Weekend history post
When The Life and Death of Colonel Blimp was released in 1943, Winston Churchill tried to have the film banned. The movie is about the friendship of a British officer, Clive Candy and a German officer, Theo Kretschmar-Schuldorff who improbably becomes his best friend over the decades. But it is also a story about how both derive different lessons from the times they live through, a period which spans the Boer War to the war against Hitler. Clive still believes in "fair play", no matter what, and Theo has learned to believe only in survival. The following two excerpts from the film show how similar the debate was to that of today's. Both Clive and Theo were fighting for England's survival; Clive for his cherished idea of England and Theo for anything he could save of it at all.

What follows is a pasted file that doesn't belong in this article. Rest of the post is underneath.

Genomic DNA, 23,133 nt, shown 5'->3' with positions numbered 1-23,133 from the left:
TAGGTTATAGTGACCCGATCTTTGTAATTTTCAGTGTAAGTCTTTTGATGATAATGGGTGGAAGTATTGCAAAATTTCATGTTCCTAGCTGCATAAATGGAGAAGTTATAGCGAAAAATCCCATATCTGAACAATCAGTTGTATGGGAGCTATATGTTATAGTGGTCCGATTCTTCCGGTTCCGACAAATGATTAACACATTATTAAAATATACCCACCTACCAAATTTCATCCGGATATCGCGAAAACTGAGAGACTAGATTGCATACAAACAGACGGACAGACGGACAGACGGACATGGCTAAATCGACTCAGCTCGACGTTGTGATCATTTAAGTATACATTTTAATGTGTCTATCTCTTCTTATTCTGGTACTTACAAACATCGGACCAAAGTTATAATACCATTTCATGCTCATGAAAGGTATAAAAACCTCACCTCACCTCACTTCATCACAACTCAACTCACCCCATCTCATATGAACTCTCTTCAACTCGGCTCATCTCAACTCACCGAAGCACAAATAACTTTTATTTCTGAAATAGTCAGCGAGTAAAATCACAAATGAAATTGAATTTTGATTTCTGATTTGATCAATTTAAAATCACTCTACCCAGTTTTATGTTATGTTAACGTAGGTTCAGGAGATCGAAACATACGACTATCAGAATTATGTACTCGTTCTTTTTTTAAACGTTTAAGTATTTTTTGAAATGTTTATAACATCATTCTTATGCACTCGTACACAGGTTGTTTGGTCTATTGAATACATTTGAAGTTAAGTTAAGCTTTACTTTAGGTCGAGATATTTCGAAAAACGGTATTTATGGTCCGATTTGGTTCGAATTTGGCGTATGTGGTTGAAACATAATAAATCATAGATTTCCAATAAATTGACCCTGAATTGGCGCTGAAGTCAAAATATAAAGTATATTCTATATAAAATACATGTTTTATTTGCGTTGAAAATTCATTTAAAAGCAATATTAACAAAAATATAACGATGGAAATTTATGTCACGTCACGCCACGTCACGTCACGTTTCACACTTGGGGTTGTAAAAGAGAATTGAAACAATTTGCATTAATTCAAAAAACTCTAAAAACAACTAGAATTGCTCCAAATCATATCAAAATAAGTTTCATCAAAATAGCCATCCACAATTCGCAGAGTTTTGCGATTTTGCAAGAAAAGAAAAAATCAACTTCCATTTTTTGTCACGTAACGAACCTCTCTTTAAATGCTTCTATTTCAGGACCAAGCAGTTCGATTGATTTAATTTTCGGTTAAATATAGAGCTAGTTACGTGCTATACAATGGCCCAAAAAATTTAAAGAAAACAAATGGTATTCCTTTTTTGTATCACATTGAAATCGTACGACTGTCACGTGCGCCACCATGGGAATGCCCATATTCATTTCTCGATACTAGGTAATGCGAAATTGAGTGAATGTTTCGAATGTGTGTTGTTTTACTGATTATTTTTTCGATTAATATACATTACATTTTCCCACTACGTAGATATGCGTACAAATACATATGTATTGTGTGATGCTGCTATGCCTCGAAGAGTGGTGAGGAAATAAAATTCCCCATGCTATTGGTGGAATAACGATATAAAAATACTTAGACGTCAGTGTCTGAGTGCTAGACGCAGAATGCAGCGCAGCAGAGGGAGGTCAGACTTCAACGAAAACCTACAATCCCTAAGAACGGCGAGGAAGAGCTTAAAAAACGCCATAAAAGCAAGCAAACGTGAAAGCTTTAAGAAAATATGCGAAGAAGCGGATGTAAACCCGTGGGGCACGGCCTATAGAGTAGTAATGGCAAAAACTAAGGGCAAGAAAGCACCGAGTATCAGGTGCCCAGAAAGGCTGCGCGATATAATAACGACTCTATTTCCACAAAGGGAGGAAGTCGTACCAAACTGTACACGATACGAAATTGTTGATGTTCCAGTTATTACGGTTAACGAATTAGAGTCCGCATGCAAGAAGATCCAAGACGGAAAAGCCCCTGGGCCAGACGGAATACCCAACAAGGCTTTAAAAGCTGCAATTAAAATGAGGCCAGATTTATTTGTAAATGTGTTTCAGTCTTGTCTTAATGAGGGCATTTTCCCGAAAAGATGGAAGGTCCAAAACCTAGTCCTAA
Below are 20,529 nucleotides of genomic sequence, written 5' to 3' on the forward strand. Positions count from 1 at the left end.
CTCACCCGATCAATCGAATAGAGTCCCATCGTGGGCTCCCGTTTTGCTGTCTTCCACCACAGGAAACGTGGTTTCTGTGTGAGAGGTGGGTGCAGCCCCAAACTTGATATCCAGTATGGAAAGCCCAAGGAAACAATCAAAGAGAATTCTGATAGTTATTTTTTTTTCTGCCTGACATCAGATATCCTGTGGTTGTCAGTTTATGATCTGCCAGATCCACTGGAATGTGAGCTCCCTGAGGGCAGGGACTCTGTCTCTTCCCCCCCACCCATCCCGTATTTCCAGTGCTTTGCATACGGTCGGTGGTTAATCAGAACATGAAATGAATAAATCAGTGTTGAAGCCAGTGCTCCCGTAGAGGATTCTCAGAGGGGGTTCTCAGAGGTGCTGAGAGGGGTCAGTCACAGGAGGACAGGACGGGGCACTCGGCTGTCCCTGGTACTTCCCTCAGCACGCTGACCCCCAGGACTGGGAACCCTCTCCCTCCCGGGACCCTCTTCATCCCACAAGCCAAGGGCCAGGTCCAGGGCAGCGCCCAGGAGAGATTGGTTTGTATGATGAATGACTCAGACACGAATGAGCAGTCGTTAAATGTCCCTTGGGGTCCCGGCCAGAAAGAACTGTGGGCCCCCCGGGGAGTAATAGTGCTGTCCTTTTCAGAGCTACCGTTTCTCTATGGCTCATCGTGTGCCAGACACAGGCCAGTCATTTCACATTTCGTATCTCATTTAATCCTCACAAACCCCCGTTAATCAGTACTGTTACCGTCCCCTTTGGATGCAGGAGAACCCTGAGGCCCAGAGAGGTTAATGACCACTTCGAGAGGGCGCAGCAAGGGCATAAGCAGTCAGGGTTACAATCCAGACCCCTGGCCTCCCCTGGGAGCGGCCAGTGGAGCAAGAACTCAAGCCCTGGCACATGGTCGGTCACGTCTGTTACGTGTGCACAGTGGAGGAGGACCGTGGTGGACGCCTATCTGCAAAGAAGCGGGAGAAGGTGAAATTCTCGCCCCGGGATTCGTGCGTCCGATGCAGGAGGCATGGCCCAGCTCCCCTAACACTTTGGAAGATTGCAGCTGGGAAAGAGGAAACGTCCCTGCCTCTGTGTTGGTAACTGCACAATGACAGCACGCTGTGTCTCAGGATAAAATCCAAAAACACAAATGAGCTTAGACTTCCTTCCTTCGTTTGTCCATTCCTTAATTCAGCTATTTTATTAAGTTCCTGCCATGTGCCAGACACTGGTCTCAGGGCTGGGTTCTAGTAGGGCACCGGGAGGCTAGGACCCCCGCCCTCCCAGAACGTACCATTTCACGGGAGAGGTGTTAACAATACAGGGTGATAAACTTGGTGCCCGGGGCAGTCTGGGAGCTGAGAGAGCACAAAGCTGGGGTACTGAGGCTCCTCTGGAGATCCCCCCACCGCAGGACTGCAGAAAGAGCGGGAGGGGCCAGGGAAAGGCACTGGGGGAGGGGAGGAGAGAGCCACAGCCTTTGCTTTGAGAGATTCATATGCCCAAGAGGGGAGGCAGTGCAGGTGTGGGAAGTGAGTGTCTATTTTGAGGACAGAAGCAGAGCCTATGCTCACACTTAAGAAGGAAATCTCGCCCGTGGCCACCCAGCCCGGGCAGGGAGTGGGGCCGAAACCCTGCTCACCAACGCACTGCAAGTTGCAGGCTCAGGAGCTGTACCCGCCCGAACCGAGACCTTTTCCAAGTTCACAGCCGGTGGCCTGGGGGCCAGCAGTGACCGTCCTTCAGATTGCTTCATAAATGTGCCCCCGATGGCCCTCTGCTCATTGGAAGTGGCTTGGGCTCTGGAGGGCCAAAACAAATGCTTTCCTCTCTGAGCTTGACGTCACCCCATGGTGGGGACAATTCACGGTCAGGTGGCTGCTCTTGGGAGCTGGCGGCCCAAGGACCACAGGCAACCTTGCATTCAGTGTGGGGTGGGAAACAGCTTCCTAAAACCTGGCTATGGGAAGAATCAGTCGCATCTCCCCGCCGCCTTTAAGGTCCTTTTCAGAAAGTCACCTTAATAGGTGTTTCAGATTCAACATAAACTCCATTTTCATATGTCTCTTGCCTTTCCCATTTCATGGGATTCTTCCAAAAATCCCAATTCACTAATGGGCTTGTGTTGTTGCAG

Theo on Nazism and how people like Clive are out of date.
"The film begins with a British Home Guard exercise during the Second World War. The leader of the defenders, Major General Clive Wynne-Candy (Roger Livesey) is "captured" in a Turkish bath by soldiers of the 1st Battalion, the Loamshire Regiment, who have decided to strike earlier than the scheduled start time, as they believe this is how the Germans would fight, in contravention of all rules of war. This leads to Candy's vigorous protestations that "War starts at midnight!" He scuffles with the young lieutenant in charge of the soldiers and both fall into a bathing pool, and this segues directly into the film proper, which begins with Candy's days as a young and impetuous officer." At the end of the movie Clive Candy reflects on his humiliation at the hands of a younger generation of British officers who won by playing dirty. Then he looks down at the emergency water supply that is the bombed out site of his home and thinks, "now here is the lake and I still haven't changed."